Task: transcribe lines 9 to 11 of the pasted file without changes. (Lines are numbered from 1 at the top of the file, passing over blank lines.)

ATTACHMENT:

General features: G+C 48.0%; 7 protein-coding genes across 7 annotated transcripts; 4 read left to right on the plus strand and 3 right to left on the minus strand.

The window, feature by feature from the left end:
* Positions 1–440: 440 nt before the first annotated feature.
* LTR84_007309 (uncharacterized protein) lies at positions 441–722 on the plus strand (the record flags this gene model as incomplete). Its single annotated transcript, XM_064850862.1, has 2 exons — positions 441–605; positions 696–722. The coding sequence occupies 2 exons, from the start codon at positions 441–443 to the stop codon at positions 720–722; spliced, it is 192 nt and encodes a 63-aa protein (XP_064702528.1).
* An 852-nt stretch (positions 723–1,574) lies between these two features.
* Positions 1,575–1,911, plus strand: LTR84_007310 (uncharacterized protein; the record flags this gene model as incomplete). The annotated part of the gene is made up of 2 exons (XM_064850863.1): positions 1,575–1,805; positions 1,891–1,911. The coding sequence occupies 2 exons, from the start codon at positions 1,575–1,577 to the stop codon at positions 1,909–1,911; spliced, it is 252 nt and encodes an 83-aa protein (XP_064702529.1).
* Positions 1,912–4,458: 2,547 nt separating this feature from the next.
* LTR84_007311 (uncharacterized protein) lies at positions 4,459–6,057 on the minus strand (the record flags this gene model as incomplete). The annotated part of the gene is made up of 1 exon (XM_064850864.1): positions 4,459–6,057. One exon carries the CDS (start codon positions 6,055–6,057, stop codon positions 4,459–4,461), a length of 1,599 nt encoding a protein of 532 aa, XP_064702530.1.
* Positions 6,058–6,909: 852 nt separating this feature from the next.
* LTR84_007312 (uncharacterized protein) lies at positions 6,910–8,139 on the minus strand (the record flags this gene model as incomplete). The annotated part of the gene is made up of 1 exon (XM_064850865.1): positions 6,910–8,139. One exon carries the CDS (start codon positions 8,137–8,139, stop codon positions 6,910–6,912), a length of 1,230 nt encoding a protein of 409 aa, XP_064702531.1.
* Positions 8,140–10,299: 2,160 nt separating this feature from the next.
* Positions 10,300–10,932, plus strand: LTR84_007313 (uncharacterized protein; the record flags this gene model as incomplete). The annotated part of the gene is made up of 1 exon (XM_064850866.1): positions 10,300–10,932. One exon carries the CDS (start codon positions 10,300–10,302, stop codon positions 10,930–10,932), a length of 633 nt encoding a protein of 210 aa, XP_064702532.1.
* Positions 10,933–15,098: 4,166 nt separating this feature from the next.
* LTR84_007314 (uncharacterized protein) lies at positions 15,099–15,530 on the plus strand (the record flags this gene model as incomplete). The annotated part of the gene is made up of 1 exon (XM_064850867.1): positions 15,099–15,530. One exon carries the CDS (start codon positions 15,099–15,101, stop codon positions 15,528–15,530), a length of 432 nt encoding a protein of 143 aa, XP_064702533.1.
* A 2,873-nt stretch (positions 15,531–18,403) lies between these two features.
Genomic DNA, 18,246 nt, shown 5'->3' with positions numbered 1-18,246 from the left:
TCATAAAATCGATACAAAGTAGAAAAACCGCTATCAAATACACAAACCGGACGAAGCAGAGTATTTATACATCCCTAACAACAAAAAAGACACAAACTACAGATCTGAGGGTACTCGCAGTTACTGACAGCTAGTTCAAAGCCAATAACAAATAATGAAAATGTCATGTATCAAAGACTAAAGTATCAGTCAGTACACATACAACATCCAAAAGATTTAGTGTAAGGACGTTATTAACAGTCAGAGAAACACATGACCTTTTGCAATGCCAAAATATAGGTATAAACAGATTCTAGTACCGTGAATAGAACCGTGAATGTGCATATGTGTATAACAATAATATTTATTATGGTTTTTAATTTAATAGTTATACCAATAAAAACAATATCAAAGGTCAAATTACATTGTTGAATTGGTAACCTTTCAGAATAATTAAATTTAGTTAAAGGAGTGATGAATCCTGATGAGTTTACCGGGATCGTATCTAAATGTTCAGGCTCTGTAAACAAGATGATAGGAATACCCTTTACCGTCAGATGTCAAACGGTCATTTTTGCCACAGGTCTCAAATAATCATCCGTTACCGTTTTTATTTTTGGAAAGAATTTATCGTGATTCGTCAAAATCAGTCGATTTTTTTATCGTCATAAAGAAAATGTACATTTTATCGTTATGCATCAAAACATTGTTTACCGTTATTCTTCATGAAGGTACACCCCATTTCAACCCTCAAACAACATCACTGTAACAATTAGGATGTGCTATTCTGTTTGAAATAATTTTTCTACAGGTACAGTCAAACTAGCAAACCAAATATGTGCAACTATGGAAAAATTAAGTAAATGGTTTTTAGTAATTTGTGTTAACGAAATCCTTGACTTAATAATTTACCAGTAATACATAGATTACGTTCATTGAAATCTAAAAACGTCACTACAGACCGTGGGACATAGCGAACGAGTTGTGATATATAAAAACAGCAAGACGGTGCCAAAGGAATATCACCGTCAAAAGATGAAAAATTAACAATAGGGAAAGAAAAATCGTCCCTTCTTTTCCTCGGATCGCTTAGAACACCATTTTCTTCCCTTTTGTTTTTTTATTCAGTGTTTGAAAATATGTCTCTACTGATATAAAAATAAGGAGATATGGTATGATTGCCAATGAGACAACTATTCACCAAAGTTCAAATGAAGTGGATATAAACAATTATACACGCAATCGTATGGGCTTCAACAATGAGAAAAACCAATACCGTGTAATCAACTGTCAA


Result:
* Positions 6,058–6,909: 852 nt separating this feature from the next.
* LTR84_007312 (uncharacterized protein) lies at positions 6,910–8,139 on the minus strand (the record flags this gene model as incomplete). The annotated part of the gene is made up of 1 exon (XM_064850865.1): positions 6,910–8,139. One exon carries the CDS (start codon positions 8,137–8,139, stop codon positions 6,910–6,912), a length of 1,230 nt encoding a protein of 409 aa, XP_064702531.1.
* Positions 8,140–10,299: 2,160 nt separating this feature from the next.